An association of India’s leading newspapers on Thursday asked search engine Google to compensate them for carrying their content online, and share 85% of the revenues from advertisements with the publications, NDTV reported.

In a letter to Google, the Indian Newspaper Society, or INS, which represents around 1,000 publishers, said the United States-based company “should pay for news generated by the newspapers which employ thousands of journalists”.

“Since the content which is generated and published by newspapers at considerable expense is proprietary, the Society pointed out that it is this credible content which has given Google the authenticity in India ever since its inception,” the INS said.

The association noted that over the past few years, publishers across the world have been raising the matter of fair payment for content. It pointed out that the company had recently agreed to better compensate publishers in France, the European Union and notably in Australia.

“Advertising has been the financial backbone of the news industry,” the letter added. “However, newspaper publishers are seeing their share of the advertising pie shrinking in the digital space, even as Google is taking a ‘giant share of advertising spends’, leaving publishers with a small share.”

The Indian Newspaper Society also sought greater prominence for editorial content from genuine news publishers in order to tackle fake news. It said that Google picks up content from sources that are often not credible, thus “amplifying misinformation and propagation of fake news”.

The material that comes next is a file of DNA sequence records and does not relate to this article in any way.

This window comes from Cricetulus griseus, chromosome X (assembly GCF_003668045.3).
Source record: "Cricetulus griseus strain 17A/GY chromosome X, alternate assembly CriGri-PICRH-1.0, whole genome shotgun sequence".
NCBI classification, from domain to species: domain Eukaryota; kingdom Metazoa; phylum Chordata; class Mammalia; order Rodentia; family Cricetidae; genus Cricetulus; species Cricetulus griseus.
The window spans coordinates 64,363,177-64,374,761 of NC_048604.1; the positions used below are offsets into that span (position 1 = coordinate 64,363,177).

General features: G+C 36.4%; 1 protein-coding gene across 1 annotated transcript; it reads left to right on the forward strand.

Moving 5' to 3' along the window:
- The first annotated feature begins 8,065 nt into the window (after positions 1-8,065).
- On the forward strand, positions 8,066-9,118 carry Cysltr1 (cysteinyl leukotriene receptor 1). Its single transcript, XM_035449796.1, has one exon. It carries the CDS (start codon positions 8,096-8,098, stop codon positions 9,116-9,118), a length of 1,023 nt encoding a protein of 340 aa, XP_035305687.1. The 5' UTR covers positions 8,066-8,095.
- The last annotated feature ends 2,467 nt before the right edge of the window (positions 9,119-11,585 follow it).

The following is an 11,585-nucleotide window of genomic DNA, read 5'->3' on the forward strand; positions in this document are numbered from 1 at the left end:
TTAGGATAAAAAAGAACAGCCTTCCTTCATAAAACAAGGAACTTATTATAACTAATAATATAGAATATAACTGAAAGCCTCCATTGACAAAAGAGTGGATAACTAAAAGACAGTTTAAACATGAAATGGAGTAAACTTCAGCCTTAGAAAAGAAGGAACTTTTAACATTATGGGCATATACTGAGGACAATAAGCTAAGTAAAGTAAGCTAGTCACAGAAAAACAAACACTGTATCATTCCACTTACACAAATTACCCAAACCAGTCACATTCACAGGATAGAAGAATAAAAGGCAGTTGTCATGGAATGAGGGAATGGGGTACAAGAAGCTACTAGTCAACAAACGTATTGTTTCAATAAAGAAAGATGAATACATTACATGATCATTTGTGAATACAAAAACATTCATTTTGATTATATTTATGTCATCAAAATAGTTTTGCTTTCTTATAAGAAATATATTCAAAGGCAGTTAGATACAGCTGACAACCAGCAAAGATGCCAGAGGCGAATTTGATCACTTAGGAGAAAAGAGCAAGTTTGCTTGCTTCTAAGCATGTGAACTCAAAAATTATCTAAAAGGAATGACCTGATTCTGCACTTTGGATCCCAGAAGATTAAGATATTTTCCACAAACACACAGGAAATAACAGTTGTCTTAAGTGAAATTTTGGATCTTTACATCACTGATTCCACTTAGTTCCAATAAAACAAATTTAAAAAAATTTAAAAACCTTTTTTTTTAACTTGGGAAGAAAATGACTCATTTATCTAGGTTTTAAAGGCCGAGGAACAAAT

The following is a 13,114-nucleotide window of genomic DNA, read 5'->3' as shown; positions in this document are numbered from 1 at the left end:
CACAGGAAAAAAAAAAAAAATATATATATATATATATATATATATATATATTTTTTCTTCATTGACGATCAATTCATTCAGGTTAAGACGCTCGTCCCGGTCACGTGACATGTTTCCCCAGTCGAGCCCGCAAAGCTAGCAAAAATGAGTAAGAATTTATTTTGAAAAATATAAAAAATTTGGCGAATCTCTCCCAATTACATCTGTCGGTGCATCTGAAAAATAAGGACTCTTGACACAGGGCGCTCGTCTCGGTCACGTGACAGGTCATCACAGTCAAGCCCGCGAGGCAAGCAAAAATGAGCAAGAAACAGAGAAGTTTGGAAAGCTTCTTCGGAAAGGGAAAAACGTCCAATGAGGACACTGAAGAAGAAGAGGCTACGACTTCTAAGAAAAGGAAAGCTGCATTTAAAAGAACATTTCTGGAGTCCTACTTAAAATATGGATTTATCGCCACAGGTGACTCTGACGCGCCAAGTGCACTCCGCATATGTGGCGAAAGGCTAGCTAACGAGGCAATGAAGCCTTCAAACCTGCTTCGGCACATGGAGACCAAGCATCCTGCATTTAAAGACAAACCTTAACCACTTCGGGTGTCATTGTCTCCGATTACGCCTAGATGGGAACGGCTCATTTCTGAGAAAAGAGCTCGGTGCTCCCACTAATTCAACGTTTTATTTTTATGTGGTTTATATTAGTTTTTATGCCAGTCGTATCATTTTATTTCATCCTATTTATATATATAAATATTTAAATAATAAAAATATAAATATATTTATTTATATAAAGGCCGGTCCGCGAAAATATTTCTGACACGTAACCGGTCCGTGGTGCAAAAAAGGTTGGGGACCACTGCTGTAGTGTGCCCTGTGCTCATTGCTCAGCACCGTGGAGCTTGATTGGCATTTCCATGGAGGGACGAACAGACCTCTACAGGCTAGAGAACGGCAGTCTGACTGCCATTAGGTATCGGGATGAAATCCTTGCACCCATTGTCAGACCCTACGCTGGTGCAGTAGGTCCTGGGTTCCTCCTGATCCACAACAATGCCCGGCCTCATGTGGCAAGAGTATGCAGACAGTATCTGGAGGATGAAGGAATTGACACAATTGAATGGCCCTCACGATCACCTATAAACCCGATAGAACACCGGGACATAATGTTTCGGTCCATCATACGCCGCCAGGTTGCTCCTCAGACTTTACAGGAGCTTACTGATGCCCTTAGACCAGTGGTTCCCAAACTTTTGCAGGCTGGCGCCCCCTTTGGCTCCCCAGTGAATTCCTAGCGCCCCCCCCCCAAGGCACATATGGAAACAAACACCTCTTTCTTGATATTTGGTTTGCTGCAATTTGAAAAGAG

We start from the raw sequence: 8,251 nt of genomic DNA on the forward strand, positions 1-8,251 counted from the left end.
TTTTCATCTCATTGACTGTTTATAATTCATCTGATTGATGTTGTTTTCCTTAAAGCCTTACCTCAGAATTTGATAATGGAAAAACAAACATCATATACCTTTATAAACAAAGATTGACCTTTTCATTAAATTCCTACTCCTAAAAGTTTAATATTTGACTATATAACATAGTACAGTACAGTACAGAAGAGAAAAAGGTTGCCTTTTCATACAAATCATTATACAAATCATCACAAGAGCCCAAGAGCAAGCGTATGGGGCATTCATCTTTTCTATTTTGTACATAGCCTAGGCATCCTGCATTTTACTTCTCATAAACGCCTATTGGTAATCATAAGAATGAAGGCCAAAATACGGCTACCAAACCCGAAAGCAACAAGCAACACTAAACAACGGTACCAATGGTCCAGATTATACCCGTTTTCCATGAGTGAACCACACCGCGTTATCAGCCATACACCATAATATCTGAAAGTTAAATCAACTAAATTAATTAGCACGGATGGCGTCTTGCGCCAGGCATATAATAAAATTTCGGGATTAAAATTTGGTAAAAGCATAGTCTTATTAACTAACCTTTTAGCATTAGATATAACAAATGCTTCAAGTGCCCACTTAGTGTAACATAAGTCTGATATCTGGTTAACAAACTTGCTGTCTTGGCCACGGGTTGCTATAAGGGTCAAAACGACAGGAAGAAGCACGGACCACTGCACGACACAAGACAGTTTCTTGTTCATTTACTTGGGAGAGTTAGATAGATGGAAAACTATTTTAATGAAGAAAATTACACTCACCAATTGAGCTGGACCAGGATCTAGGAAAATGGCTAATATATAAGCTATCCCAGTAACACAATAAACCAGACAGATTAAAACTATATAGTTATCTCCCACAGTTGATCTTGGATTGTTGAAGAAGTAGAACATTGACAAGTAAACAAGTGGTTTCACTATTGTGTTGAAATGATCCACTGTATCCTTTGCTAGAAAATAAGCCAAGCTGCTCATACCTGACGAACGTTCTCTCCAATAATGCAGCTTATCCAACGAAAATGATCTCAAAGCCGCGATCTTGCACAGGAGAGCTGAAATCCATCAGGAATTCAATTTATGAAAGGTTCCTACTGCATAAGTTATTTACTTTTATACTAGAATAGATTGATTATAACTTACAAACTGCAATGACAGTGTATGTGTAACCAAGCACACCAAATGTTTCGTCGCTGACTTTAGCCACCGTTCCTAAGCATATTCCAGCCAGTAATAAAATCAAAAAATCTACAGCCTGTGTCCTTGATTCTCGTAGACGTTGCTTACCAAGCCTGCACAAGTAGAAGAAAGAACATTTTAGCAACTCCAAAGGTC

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Australia passes new law requiring Facebook, Google to pay for news

The association’s letter to Google came on the same day the Australian Parliament passed a new media bargaining code that will make it compulsory for the search giant and Facebook to pay media companies in the country for content, Reuters reported.

The code will be reviewed within one year of its commencement, Treasurer Josh Frydenberg and Communications Minister Paul Fletcher said “The code will ensure that news media businesses are fairly remunerated for the content they generate, helping to sustain public-interest journalism in Australia,” read their statement.

Frydenberg and Fletcher said the government was pleased to see “progress by both Google and more recently Facebook” in reaching commercial arrangements with Australian news media.

Facebook had cut off news in Australia last week amid tense negotiations with the government. But it said earlier this week that it would restore them after the country made some changes to the code, including a provision that “must take into account whether a digital platform has made a significant contribution to the sustainability of the Australian news industry through reaching commercial agreements with news media businesses,” reported CNN.